House Speaker Paul Ryan admitted that the GOP health care replacement bill has to change in order for it to pass the House. The Congressional Budget Office scored the legislation and found that premiums wouldn’t be curbed, and that over 20 million people would be without insurance by 2020. That prompted moderate Republicans to start pulling support. Conservatives already didn’t like it, describing it as Obamacare lite. The most expensive portion, Medicaid expansion, was left intact. To make the bill more palatable, the Republican Study Committee offered two amendments that would add work requirements and cap new Medicaid enrollment by 2018. Yet, that proved to be another obstacle for moderate GOP lawmakers. Democrats are unified against it. Right now, this bill is on life support, despite Ryan being confident that he would get 218 votes to pass this legislation.
In the Senate, Sens. Rob Portman (R-OH), Lisa Murkowski (R-AK), Cory Gardner (R-CO), and Shelley Moore Capito (R-WV) sent a letter to Senate Majority Leader Mitch McConnell stating that Medicaid expansion has to remain untouched for their support. Sen. Tom Cotton (R-AR) warned his House colleagues that voting on a bill that has no shot in the Senate could nuke the Republican majority. As conservatives stormed Congress to remind Republicans what they promised concerning Obamacare yesterday, I’m sure they’d be a little happier about this development from the speaker. It looks like it’s no longer a binary choice, though Ryan wouldn’t discuss the details of what's going to be changed in the bill (via WaPo):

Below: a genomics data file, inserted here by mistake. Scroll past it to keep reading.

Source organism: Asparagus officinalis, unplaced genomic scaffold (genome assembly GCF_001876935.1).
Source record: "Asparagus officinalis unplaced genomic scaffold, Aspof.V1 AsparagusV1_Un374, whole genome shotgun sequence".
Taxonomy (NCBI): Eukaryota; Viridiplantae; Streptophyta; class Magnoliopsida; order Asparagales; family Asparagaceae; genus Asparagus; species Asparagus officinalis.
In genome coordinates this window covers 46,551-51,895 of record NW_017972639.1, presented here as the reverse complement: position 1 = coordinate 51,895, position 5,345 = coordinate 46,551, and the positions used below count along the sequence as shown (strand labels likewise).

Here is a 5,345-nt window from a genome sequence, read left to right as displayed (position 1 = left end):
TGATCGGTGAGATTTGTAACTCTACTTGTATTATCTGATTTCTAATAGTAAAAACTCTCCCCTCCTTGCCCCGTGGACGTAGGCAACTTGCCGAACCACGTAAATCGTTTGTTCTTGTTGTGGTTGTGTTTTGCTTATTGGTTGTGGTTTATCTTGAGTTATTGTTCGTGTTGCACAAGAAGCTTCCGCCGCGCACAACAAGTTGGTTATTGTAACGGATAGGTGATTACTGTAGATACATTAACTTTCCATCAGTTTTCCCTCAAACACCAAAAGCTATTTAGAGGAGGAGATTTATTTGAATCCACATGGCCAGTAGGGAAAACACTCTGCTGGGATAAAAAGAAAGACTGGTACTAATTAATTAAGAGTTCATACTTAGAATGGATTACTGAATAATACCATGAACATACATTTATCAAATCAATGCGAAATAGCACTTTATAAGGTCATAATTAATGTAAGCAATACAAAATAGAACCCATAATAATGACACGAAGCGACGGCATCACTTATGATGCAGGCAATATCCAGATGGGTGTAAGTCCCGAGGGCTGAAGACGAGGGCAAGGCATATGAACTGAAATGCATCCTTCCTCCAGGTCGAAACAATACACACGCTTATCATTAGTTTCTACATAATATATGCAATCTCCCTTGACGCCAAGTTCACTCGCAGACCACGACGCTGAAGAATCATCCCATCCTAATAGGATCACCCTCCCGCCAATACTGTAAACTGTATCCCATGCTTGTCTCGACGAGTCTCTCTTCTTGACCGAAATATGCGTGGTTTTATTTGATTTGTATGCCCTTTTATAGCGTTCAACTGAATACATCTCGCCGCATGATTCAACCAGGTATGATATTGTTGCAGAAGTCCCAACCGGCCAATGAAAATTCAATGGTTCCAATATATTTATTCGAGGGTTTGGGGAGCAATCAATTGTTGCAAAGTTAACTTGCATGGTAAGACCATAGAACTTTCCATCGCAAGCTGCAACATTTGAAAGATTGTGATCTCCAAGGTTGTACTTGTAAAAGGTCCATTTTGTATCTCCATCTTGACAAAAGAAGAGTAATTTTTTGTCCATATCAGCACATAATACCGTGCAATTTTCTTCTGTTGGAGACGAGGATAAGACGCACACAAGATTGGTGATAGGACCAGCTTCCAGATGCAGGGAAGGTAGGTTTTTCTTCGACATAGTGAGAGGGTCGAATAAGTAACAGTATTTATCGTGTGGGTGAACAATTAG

House Speaker Paul D. Ryan said Wednesday that his health-care proposal must change to pass the House, marking a significant retreat from his earlier position that the carefully crafted legislation would fail if altered.
The shift came after a private meeting of House Republicans from which Ryan (R-Wis.) emerged to tell reporters that his proposal to revise the Affordable Care Act would “incorporate feedback” from the rank-and-file. Ryan attributed the change of strategy to the effect of an analysis issued Monday by the Congressional Budget Office. Among other details prompting a fresh round of criticism of the proposal was a projection that 14 million fewer Americans would be insured after one year under the Republican plan.
Ryan backed away Wednesday from his previous rhetoric of calling the measure’s fate a “binary choice” for Republican lawmakers.
“Now that we have our score . . . we can make some necessary improvements and refinements to the bill,” he said, referring to the CBO’s estimate of the effect on the number of those covered by health insurance and what the GOP proposal would cost.
Ryan did not detail what changes are under consideration.